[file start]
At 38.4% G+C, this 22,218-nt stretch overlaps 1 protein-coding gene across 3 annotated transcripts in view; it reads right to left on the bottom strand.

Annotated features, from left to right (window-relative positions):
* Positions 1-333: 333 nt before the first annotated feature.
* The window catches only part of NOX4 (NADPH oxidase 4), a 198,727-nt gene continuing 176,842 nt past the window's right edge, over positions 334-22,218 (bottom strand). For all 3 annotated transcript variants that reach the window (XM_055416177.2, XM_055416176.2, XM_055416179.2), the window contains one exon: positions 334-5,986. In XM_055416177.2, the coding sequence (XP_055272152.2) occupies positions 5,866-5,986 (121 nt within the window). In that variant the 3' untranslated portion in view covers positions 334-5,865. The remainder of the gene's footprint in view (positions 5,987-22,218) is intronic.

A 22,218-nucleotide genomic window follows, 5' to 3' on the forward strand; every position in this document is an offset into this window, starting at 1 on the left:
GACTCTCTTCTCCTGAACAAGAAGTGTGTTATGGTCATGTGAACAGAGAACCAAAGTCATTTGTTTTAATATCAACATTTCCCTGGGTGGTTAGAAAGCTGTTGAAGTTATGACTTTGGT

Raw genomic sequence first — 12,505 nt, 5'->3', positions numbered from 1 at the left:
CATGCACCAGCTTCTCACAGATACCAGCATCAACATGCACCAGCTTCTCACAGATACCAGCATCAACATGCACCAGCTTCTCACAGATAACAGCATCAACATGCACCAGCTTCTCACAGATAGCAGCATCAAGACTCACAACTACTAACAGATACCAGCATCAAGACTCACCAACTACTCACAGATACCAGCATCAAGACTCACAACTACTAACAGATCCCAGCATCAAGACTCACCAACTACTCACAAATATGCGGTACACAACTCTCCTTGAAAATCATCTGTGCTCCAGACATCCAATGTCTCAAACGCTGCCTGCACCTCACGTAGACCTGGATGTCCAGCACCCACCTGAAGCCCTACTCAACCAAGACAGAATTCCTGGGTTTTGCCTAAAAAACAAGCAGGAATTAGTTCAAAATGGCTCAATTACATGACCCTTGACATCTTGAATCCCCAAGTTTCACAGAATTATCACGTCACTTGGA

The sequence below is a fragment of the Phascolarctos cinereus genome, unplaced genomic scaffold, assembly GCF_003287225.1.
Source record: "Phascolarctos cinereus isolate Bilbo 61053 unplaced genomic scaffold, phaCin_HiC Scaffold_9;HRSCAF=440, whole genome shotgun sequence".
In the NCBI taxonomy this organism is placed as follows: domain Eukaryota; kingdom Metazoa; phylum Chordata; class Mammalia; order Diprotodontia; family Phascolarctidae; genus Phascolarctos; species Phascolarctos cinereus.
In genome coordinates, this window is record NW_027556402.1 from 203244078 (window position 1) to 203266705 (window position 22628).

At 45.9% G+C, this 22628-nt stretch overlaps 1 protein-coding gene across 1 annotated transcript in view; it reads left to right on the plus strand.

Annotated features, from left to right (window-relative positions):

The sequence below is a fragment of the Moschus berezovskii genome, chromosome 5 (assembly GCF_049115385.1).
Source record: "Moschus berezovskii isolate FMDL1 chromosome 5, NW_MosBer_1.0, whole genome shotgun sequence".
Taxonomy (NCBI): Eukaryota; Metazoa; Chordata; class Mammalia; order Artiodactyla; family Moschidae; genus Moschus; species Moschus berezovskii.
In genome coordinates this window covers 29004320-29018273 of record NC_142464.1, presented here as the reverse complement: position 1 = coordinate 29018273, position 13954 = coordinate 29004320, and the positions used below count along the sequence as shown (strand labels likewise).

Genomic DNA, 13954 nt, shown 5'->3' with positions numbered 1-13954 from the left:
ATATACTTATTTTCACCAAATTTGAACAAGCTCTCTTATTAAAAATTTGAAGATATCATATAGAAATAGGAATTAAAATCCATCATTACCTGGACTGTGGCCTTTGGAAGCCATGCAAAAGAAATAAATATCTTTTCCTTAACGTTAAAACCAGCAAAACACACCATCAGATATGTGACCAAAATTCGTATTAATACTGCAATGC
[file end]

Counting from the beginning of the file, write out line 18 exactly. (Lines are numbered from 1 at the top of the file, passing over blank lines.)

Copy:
In genome coordinates this window covers 29004320-29018273 of record NC_142464.1, presented here as the reverse complement: position 1 = coordinate 29018273, position 13954 = coordinate 29004320, and the positions used below count along the sequence as shown (strand labels likewise).